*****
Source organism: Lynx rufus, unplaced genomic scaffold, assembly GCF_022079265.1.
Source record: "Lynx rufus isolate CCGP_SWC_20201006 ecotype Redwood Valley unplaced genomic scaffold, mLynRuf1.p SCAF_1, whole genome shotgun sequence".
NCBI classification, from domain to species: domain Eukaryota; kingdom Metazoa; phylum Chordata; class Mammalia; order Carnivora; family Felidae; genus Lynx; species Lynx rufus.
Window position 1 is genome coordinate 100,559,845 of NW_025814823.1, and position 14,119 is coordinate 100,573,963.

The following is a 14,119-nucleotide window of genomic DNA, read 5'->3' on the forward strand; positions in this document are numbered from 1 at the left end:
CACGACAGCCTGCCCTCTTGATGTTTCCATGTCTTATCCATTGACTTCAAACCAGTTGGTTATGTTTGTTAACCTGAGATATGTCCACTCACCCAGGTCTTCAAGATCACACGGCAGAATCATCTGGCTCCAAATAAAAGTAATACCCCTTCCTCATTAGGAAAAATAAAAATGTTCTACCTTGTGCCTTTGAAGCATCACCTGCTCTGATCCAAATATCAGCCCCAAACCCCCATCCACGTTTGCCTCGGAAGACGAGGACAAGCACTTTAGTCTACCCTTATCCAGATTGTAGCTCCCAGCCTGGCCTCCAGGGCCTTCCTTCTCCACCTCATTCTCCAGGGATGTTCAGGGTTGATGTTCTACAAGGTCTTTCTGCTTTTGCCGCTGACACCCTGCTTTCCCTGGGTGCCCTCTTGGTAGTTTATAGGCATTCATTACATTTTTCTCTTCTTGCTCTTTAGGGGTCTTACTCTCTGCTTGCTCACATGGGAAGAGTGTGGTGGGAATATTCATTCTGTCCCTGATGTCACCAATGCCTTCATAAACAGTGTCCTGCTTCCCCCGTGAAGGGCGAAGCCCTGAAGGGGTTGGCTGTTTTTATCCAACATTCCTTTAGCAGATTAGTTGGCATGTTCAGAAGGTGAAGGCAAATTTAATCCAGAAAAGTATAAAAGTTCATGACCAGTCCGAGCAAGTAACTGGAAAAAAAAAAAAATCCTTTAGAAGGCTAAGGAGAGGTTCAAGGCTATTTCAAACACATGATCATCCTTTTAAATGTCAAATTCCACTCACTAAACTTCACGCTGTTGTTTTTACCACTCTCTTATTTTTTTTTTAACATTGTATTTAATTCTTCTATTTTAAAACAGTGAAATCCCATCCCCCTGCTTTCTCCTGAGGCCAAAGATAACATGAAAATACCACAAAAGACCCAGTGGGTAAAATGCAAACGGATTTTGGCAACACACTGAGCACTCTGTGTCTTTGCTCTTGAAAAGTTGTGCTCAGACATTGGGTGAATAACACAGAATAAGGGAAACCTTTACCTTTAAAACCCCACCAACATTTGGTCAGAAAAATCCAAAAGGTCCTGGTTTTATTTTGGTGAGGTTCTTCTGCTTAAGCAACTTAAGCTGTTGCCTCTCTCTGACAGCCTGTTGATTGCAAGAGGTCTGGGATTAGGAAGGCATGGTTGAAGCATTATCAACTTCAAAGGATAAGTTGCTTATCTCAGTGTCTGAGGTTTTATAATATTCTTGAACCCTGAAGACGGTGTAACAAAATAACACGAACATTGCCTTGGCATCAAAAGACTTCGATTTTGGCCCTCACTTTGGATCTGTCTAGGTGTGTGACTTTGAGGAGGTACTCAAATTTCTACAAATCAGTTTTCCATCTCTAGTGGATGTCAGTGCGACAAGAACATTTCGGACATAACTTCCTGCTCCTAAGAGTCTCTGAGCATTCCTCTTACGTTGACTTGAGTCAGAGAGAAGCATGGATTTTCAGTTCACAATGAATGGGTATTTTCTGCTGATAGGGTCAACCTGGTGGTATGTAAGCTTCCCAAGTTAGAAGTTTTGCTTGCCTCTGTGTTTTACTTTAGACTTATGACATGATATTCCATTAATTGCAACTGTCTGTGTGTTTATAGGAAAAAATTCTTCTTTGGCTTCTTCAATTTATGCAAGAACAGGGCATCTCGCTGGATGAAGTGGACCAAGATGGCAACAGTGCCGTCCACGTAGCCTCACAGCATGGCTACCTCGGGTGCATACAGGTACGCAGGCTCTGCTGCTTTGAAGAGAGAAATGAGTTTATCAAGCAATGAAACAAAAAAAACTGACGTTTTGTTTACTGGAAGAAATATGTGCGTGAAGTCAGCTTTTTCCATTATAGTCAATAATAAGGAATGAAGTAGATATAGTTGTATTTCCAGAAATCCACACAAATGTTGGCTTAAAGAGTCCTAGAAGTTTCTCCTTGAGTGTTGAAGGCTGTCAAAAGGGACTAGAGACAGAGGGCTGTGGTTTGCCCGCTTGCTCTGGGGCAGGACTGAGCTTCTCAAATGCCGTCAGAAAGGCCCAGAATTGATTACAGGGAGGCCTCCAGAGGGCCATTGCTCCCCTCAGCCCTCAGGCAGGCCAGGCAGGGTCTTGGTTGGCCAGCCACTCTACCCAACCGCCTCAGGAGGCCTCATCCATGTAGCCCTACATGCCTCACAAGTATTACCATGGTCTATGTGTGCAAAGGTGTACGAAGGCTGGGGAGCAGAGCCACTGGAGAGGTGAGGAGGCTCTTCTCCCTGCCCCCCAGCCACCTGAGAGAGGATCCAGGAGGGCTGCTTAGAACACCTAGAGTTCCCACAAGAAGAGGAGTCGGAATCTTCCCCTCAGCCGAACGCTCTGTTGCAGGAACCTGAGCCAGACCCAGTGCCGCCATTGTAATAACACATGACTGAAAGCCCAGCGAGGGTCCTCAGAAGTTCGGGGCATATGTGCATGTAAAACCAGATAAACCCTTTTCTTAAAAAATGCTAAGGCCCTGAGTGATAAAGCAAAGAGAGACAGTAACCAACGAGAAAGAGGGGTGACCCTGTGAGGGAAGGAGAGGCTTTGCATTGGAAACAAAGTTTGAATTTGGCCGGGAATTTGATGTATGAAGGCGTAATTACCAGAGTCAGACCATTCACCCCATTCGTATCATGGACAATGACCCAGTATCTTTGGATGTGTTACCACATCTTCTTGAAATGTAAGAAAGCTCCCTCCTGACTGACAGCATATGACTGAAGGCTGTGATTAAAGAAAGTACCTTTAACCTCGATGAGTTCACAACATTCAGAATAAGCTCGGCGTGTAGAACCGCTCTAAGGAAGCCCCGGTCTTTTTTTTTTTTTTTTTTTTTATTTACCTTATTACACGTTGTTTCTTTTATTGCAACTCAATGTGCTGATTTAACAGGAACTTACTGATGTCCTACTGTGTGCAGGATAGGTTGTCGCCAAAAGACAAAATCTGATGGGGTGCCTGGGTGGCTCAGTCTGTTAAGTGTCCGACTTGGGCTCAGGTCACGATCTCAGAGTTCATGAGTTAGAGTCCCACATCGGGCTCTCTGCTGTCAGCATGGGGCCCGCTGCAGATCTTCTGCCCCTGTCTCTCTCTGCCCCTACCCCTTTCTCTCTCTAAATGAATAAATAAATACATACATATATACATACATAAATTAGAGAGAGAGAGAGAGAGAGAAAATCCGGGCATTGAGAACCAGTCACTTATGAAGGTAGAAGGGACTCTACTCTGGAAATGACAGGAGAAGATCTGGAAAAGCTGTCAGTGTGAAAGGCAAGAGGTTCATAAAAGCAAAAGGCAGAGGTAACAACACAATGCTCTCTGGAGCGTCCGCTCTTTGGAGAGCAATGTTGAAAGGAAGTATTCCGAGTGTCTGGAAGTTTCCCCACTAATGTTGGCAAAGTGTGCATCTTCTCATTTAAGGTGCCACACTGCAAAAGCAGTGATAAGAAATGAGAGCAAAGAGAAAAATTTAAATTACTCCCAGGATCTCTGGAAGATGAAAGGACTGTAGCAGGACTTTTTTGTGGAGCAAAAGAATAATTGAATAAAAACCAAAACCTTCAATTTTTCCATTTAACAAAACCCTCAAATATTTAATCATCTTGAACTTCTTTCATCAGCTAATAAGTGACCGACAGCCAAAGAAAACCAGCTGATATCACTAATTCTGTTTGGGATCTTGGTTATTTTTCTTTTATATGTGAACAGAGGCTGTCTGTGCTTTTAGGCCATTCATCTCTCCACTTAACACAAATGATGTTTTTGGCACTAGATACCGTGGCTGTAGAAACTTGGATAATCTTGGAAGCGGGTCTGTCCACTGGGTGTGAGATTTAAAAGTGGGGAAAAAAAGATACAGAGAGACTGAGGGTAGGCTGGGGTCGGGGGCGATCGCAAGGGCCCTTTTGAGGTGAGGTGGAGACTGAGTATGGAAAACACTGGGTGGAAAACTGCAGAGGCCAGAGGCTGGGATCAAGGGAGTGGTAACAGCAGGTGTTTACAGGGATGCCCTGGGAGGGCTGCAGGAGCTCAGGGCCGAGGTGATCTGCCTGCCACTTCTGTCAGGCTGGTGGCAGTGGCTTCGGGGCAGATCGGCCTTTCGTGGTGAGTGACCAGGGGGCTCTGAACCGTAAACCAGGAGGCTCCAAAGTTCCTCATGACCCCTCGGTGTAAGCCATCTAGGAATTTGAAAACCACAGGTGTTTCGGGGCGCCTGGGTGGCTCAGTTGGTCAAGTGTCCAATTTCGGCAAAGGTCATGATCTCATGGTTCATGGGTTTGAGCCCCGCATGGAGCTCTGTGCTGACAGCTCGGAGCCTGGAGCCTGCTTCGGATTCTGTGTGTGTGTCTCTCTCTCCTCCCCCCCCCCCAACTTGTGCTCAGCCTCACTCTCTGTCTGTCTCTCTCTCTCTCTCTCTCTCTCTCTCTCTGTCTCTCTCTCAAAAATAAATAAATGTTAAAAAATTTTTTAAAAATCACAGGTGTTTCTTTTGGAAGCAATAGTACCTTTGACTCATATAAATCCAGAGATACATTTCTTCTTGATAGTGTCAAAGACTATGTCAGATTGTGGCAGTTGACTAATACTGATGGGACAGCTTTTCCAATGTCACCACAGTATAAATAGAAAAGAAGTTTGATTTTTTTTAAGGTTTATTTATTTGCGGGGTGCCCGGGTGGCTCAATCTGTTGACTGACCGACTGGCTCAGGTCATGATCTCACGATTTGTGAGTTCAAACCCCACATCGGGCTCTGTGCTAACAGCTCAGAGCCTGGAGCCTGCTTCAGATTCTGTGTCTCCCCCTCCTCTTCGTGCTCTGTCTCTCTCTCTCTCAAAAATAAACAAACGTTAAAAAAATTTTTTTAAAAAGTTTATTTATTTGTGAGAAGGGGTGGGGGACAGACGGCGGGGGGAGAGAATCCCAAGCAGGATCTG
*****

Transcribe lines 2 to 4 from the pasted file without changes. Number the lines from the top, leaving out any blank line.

Source record: "Lynx rufus isolate CCGP_SWC_20201006 ecotype Redwood Valley unplaced genomic scaffold, mLynRuf1.p SCAF_1, whole genome shotgun sequence".
NCBI classification, from domain to species: domain Eukaryota; kingdom Metazoa; phylum Chordata; class Mammalia; order Carnivora; family Felidae; genus Lynx; species Lynx rufus.
Window position 1 is genome coordinate 100,559,845 of NW_025814823.1, and position 14,119 is coordinate 100,573,963.